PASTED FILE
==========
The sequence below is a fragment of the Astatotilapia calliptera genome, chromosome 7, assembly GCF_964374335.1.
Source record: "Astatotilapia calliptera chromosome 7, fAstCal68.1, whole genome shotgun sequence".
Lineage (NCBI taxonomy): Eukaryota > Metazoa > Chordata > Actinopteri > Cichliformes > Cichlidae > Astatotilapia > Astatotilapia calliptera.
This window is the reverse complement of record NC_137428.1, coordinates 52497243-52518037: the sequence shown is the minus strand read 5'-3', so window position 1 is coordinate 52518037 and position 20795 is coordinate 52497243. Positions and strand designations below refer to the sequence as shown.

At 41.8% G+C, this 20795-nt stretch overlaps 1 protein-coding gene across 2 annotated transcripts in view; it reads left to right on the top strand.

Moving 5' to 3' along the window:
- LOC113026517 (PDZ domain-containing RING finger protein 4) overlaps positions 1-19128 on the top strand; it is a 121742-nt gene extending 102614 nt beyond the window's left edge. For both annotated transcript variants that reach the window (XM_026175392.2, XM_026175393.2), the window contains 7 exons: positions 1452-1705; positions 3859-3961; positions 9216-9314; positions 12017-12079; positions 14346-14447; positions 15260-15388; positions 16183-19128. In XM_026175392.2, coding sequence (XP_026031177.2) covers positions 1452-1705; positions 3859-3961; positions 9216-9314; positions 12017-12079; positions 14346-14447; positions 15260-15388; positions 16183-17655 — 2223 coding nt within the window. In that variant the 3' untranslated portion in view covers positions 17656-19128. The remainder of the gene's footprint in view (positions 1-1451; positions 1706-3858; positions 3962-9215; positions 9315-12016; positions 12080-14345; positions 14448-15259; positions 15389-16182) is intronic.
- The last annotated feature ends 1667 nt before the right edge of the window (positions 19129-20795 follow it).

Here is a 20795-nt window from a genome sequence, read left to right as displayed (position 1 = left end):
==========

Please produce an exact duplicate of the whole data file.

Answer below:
The sequence below is a fragment of the Astatotilapia calliptera genome, chromosome 7, assembly GCF_964374335.1.
Source record: "Astatotilapia calliptera chromosome 7, fAstCal68.1, whole genome shotgun sequence".
Lineage (NCBI taxonomy): Eukaryota > Metazoa > Chordata > Actinopteri > Cichliformes > Cichlidae > Astatotilapia > Astatotilapia calliptera.
This window is the reverse complement of record NC_137428.1, coordinates 52497243-52518037: the sequence shown is the minus strand read 5'-3', so window position 1 is coordinate 52518037 and position 20795 is coordinate 52497243. Positions and strand designations below refer to the sequence as shown.

At 41.8% G+C, this 20795-nt stretch overlaps 1 protein-coding gene across 2 annotated transcripts in view; it reads left to right on the top strand.

Moving 5' to 3' along the window:
- LOC113026517 (PDZ domain-containing RING finger protein 4) overlaps positions 1-19128 on the top strand; it is a 121742-nt gene extending 102614 nt beyond the window's left edge. For both annotated transcript variants that reach the window (XM_026175392.2, XM_026175393.2), the window contains 7 exons: positions 1452-1705; positions 3859-3961; positions 9216-9314; positions 12017-12079; positions 14346-14447; positions 15260-15388; positions 16183-19128. In XM_026175392.2, coding sequence (XP_026031177.2) covers positions 1452-1705; positions 3859-3961; positions 9216-9314; positions 12017-12079; positions 14346-14447; positions 15260-15388; positions 16183-17655 — 2223 coding nt within the window. In that variant the 3' untranslated portion in view covers positions 17656-19128. The remainder of the gene's footprint in view (positions 1-1451; positions 1706-3858; positions 3962-9215; positions 9315-12016; positions 12080-14345; positions 14448-15259; positions 15389-16182) is intronic.
- The last annotated feature ends 1667 nt before the right edge of the window (positions 19129-20795 follow it).

Here is a 20795-nt window from a genome sequence, read left to right as displayed (position 1 = left end):